Second, get a hydro with thermometer.

Third, after filling the sample tube let the whole thing sit for at least 10 min. Maybe bump the hydrometer a few times. This degasses the sample, keeping the hydro from being rendered more boyant from gas bubbles on the side of it. It also allows the thermo to get a good reading.

Fourth, read it in an area with good light and spin the hydro, reading it when it stops bobbing from the bottom of the meniscus (unless you COMPLETELY fill and overflow your tube, in which case you can read from the top).

Personally, I know I'll probably eventually get a refractometer, but there's a lot of other things I could spend money on and a hydro does the job just fine. Besides, my friends and I always enjoy drinking the sample at all the different stages, which I think is really important to understanding the beer we're making.

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Old 08-24-2008, 02:29 PM   #7
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For the OG, I use a refractometer. For the FG, I use an hydrometer. You could use an ebulliometer and some math to get the FG, but this will cost you major bucks. There are also other methods involving distillation and titration, but that is much more of a pain than using the hydrometer.
There are two ways I am aware of that make the hydrometer easier to use.
1. When taking a reading, take a photograph with a digital camera, download it onto the PC and enlarge it so that you can actually see the markings.
2. Get a finishing hydrometer that has a smaller range, but a larger distance between the graduations, making it much easier to read. Downside to this is that they usually require a much larger sample. Mine needs a whole pint.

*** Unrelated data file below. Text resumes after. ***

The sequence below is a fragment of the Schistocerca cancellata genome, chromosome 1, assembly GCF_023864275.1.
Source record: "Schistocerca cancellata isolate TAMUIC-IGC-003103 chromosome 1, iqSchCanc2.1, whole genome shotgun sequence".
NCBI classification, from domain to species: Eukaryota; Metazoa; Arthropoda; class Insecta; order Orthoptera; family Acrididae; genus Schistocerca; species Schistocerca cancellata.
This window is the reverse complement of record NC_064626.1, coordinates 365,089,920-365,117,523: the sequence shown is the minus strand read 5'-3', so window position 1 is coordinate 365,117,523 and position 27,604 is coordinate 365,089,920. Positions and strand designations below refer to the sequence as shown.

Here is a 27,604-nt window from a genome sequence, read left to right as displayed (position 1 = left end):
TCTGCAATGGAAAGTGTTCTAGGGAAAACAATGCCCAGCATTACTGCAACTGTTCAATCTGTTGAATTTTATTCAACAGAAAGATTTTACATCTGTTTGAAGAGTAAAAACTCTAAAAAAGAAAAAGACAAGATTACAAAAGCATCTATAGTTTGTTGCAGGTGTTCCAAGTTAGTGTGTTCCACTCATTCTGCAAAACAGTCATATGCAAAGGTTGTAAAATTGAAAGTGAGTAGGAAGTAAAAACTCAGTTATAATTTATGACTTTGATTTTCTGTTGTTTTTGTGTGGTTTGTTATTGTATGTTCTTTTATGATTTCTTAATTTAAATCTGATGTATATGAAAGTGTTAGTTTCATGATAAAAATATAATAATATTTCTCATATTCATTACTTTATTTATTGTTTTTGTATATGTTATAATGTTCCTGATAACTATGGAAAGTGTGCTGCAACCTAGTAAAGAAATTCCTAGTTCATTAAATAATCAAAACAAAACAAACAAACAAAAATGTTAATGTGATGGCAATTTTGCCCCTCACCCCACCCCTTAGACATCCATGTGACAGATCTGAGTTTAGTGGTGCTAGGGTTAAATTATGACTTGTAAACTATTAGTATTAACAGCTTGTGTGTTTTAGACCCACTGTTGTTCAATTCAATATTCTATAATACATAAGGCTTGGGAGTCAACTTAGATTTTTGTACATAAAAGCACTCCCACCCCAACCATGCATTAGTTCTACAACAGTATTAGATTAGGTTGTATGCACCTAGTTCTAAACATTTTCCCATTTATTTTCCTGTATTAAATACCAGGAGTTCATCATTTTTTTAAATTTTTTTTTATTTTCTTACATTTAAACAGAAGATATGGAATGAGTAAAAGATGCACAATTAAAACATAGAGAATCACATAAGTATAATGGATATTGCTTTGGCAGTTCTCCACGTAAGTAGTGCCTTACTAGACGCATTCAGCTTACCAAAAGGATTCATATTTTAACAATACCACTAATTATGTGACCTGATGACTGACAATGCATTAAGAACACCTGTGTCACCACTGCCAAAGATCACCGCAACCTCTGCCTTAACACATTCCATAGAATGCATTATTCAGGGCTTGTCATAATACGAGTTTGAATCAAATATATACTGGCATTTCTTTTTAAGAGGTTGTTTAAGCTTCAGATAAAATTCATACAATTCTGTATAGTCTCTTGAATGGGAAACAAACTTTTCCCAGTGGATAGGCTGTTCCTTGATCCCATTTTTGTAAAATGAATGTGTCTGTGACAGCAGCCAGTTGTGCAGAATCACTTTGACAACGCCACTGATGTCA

Now if only somebody would produce an hydrometer like I had back in the 1970's. It had a triangular cross section, and wouldn't roll off the counter and fall on the floor when you put it down.

-a.

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Old 08-24-2008, 03:44 PM   #8
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One of the points most people miss is accurate volumes. If you test your wort without knowing that the volume you have is actually that volume then the reading is flawed so no matter how accurately you read the hydrometer.

When taking hydrometer readings 4 things have to be accurate.

  • Calibration of the hydrometer
  • Volume of the wort
  • Temperature of the wort plus correction if not at the calibration temperature (testing at calibration temperature is best)
  • Accuracy of the reading
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Old 08-24-2008, 03:46 PM   #9
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just do like my lazy ass and don't take hydrometer readings, lol

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Old 08-24-2008, 04:52 PM   #10
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Quote:
Originally Posted by WBC View Post
One of the points most people miss is accurate volumes. If you test your wort without knowing that the volume you have is actually that volume then the reading is flawed so no matter how accurately you read the hydrometer.

When taking hydrometer readings 4 things have to be accurate.
  • Calibration of the hydrometer
  • Volume of the wort
  • Temperature of the wort plus correction if not at the calibration temperature (testing at calibration temperature is best)
  • Accuracy of the reading
Actually, if all you want to know is the Specific Gravity of your sample, then the volume is irrelevant. If you want to use that value to calculate efficiency or to figure out how much water to use to dilute to a certain SG, then, yes, you need an accurate volume.